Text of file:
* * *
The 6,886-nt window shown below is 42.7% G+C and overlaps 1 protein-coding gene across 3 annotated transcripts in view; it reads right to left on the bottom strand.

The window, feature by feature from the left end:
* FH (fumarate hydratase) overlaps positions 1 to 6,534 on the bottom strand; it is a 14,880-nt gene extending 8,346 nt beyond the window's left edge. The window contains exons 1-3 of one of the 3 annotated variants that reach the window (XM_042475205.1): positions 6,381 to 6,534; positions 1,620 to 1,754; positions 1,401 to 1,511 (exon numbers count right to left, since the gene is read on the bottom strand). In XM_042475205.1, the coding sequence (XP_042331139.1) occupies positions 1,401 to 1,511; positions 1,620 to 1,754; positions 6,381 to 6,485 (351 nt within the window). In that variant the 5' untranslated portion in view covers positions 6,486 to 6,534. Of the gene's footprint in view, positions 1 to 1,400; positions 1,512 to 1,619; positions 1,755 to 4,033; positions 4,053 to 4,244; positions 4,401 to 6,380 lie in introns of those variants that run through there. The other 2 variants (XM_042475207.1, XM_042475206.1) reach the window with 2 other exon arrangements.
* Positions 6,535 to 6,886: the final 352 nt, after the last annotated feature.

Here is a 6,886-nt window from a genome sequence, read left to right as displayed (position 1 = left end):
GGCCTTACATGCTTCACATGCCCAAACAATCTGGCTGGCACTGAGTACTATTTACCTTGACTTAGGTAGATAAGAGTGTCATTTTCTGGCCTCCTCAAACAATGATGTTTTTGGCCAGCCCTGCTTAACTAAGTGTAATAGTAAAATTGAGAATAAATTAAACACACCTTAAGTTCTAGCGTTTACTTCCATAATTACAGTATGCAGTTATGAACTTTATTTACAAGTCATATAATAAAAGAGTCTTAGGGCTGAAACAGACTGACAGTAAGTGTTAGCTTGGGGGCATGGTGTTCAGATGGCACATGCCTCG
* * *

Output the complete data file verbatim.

The 6,886-nt window shown below is 42.7% G+C and overlaps 1 protein-coding gene across 3 annotated transcripts in view; it reads right to left on the bottom strand.

The window, feature by feature from the left end:
* FH (fumarate hydratase) overlaps positions 1 to 6,534 on the bottom strand; it is a 14,880-nt gene extending 8,346 nt beyond the window's left edge. The window contains exons 1-3 of one of the 3 annotated variants that reach the window (XM_042475205.1): positions 6,381 to 6,534; positions 1,620 to 1,754; positions 1,401 to 1,511 (exon numbers count right to left, since the gene is read on the bottom strand). In XM_042475205.1, the coding sequence (XP_042331139.1) occupies positions 1,401 to 1,511; positions 1,620 to 1,754; positions 6,381 to 6,485 (351 nt within the window). In that variant the 5' untranslated portion in view covers positions 6,486 to 6,534. Of the gene's footprint in view, positions 1 to 1,400; positions 1,512 to 1,619; positions 1,755 to 4,033; positions 4,053 to 4,244; positions 4,401 to 6,380 lie in introns of those variants that run through there. The other 2 variants (XM_042475207.1, XM_042475206.1) reach the window with 2 other exon arrangements.
* Positions 6,535 to 6,886: the final 352 nt, after the last annotated feature.

Here is a 6,886-nt window from a genome sequence, read left to right as displayed (position 1 = left end):
GGCCTTACATGCTTCACATGCCCAAACAATCTGGCTGGCACTGAGTACTATTTACCTTGACTTAGGTAGATAAGAGTGTCATTTTCTGGCCTCCTCAAACAATGATGTTTTTGGCCAGCCCTGCTTAACTAAGTGTAATAGTAAAATTGAGAATAAATTAAACACACCTTAAGTTCTAGCGTTTACTTCCATAATTACAGTATGCAGTTATGAACTTTATTTACAAGTCATATAATAAAAGAGTCTTAGGGCTGAAACAGACTGACAGTAAGTGTTAGCTTGGGGGCATGGTGTTCAGATGGCACATGCCTCG